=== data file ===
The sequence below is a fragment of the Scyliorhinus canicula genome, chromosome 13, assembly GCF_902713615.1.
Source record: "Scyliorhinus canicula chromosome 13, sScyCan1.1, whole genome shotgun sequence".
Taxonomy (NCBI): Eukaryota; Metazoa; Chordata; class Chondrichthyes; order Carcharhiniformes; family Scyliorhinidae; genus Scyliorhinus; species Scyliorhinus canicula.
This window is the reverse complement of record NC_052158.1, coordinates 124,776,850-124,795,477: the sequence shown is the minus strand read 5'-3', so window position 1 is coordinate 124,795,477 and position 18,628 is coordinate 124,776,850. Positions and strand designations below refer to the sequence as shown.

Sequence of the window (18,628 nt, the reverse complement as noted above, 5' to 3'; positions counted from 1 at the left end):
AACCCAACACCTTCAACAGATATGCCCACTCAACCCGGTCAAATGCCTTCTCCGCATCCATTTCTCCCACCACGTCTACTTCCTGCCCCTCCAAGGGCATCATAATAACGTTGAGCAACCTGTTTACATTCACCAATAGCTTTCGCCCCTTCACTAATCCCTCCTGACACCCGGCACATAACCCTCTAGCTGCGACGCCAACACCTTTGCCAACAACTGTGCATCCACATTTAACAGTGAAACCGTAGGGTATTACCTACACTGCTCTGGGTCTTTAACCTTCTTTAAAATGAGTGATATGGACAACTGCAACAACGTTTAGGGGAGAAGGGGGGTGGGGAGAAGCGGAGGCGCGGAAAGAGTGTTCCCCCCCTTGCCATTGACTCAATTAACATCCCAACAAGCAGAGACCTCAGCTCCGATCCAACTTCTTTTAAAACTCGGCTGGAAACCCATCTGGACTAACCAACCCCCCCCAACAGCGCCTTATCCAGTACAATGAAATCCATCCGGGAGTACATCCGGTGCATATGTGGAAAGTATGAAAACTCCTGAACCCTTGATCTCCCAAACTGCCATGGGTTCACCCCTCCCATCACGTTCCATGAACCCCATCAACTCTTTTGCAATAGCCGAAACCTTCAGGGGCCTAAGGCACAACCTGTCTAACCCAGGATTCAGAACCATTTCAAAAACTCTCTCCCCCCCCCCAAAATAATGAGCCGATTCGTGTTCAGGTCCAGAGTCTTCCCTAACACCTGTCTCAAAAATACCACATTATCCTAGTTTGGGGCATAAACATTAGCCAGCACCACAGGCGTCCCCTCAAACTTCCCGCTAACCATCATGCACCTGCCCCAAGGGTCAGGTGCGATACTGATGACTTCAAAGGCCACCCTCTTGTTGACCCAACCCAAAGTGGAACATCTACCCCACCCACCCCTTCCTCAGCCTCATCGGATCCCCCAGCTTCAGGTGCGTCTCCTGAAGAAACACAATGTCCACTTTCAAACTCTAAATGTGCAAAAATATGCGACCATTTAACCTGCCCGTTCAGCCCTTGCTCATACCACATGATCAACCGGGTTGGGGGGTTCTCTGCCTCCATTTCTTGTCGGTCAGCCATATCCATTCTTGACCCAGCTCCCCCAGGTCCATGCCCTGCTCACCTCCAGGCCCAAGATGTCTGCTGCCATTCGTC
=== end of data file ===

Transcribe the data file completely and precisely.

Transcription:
The sequence below is a fragment of the Scyliorhinus canicula genome, chromosome 13, assembly GCF_902713615.1.
Source record: "Scyliorhinus canicula chromosome 13, sScyCan1.1, whole genome shotgun sequence".
Taxonomy (NCBI): Eukaryota; Metazoa; Chordata; class Chondrichthyes; order Carcharhiniformes; family Scyliorhinidae; genus Scyliorhinus; species Scyliorhinus canicula.
This window is the reverse complement of record NC_052158.1, coordinates 124,776,850-124,795,477: the sequence shown is the minus strand read 5'-3', so window position 1 is coordinate 124,795,477 and position 18,628 is coordinate 124,776,850. Positions and strand designations below refer to the sequence as shown.

Sequence of the window (18,628 nt, the reverse complement as noted above, 5' to 3'; positions counted from 1 at the left end):
AACCCAACACCTTCAACAGATATGCCCACTCAACCCGGTCAAATGCCTTCTCCGCATCCATTTCTCCCACCACGTCTACTTCCTGCCCCTCCAAGGGCATCATAATAACGTTGAGCAACCTGTTTACATTCACCAATAGCTTTCGCCCCTTCACTAATCCCTCCTGACACCCGGCACATAACCCTCTAGCTGCGACGCCAACACCTTTGCCAACAACTGTGCATCCACATTTAACAGTGAAACCGTAGGGTATTACCTACACTGCTCTGGGTCTTTAACCTTCTTTAAAATGAGTGATATGGACAACTGCAACAACGTTTAGGGGAGAAGGGGGGTGGGGAGAAGCGGAGGCGCGGAAAGAGTGTTCCCCCCCTTGCCATTGACTCAATTAACATCCCAACAAGCAGAGACCTCAGCTCCGATCCAACTTCTTTTAAAACTCGGCTGGAAACCCATCTGGACTAACCAACCCCCCCCAACAGCGCCTTATCCAGTACAATGAAATCCATCCGGGAGTACATCCGGTGCATATGTGGAAAGTATGAAAACTCCTGAACCCTTGATCTCCCAAACTGCCATGGGTTCACCCCTCCCATCACGTTCCATGAACCCCATCAACTCTTTTGCAATAGCCGAAACCTTCAGGGGCCTAAGGCACAACCTGTCTAACCCAGGATTCAGAACCATTTCAAAAACTCTCTCCCCCCCCCCAAAATAATGAGCCGATTCGTGTTCAGGTCCAGAGTCTTCCCTAACACCTGTCTCAAAAATACCACATTATCCTAGTTTGGGGCATAAACATTAGCCAGCACCACAGGCGTCCCCTCAAACTTCCCGCTAACCATCATGCACCTGCCCCAAGGGTCAGGTGCGATACTGATGACTTCAAAGGCCACCCTCTTGTTGACCCAACCCAAAGTGGAACATCTACCCCACCCACCCCTTCCTCAGCCTCATCGGATCCCCCAGCTTCAGGTGCGTCTCCTGAAGAAACACAATGTCCACTTTCAAACTCTAAATGTGCAAAAATATGCGACCATTTAACCTGCCCGTTCAGCCCTTGCTCATACCACATGATCAACCGGGTTGGGGGGTTCTCTGCCTCCATTTCTTGTCGGTCAGCCATATCCATTCTTGACCCAGCTCCCCCAGGTCCATGCCCTGCTCACCTCCAGGCCCAAGATGTCTGCTGCCATTCGTC